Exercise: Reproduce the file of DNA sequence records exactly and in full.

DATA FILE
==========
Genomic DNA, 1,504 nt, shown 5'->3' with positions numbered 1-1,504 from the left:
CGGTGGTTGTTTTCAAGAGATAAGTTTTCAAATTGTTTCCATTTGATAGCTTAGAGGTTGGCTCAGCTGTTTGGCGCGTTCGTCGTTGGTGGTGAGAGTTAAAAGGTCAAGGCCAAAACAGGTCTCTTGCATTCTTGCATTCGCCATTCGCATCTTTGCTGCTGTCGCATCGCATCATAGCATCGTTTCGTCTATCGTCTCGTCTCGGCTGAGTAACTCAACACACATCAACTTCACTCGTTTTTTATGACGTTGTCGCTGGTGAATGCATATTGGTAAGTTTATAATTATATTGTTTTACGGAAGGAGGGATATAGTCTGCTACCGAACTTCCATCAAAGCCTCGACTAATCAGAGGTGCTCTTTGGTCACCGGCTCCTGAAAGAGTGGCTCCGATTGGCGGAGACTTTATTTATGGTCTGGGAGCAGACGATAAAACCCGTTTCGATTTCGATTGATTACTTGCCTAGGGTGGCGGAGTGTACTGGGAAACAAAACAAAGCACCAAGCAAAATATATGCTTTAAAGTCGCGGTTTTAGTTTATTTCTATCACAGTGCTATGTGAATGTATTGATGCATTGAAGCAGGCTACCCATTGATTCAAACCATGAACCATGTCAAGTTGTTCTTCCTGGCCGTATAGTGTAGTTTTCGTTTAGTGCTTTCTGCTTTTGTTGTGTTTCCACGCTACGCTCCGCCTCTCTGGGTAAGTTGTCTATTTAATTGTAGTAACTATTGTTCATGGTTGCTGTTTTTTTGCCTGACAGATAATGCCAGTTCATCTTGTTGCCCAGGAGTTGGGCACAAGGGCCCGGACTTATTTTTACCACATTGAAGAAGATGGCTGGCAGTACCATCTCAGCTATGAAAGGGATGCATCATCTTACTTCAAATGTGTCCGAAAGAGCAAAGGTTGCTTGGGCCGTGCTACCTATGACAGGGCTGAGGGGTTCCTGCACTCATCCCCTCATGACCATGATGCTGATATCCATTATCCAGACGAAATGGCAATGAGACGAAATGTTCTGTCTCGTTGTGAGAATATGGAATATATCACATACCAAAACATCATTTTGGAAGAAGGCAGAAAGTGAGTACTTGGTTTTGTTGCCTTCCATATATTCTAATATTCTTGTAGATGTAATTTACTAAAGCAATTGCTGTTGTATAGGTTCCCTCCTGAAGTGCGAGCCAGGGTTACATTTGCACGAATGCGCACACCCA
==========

Genomic DNA, 1,504 nt, shown 5'->3' with positions numbered 1-1,504 from the left:
CGGTGGTTGTTTTCAAGAGATAAGTTTTCAAATTGTTTCCATTTGATAGCTTAGAGGTTGGCTCAGCTGTTTGGCGCGTTCGTCGTTGGTGGTGAGAGTTAAAAGGTCAAGGCCAAAACAGGTCTCTTGCATTCTTGCATTCGCCATTCGCATCTTTGCTGCTGTCGCATCGCATCATAGCATCGTTTCGTCTATCGTCTCGTCTCGGCTGAGTAACTCAACACACATCAACTTCACTCGTTTTTTATGACGTTGTCGCTGGTGAATGCATATTGGTAAGTTTATAATTATATTGTTTTACGGAAGGAGGGATATAGTCTGCTACCGAACTTCCATCAAAGCCTCGACTAATCAGAGGTGCTCTTTGGTCACCGGCTCCTGAAAGAGTGGCTCCGATTGGCGGAGACTTTATTTATGGTCTGGGAGCAGACGATAAAACCCGTTTCGATTTCGATTGATTACTTGCCTAGGGTGGCGGAGTGTACTGGGAAACAAAACAAAGCACCAAGCAAAATATATGCTTTAAAGTCGCGGTTTTAGTTTATTTCTATCACAGTGCTATGTGAATGTATTGATGCATTGAAGCAGGCTACCCATTGATTCAAACCATGAACCATGTCAAGTTGTTCTTCCTGGCCGTATAGTGTAGTTTTCGTTTAGTGCTTTCTGCTTTTGTTGTGTTTCCACGCTACGCTCCGCCTCTCTGGGTAAGTTGTCTATTTAATTGTAGTAACTATTGTTCATGGTTGCTGTTTTTTTGCCTGACAGATAATGCCAGTTCATCTTGTTGCCCAGGAGTTGGGCACAAGGGCCCGGACTTATTTTTACCACATTGAAGAAGATGGCTGGCAGTACCATCTCAGCTATGAAAGGGATGCATCATCTTACTTCAAATGTGTCCGAAAGAGCAAAGGTTGCTTGGGCCGTGCTACCTATGACAGGGCTGAGGGGTTCCTGCACTCATCCCCTCATGACCATGATGCTGATATCCATTATCCAGACGAAATGGCAATGAGACGAAATGTTCTGTCTCGTTGTGAGAATATGGAATATATCACATACCAAAACATCATTTTGGAAGAAGGCAGAAAGTGAGTACTTGGTTTTGTTGCCTTCCATATATTCTAATATTCTTGTAGATGTAATTTACTAAAGCAATTGCTGTTGTATAGGTTCCCTCCTGAAGTGCGAGCCAGGGTTACATTTGCACGAATGCGCACACCCA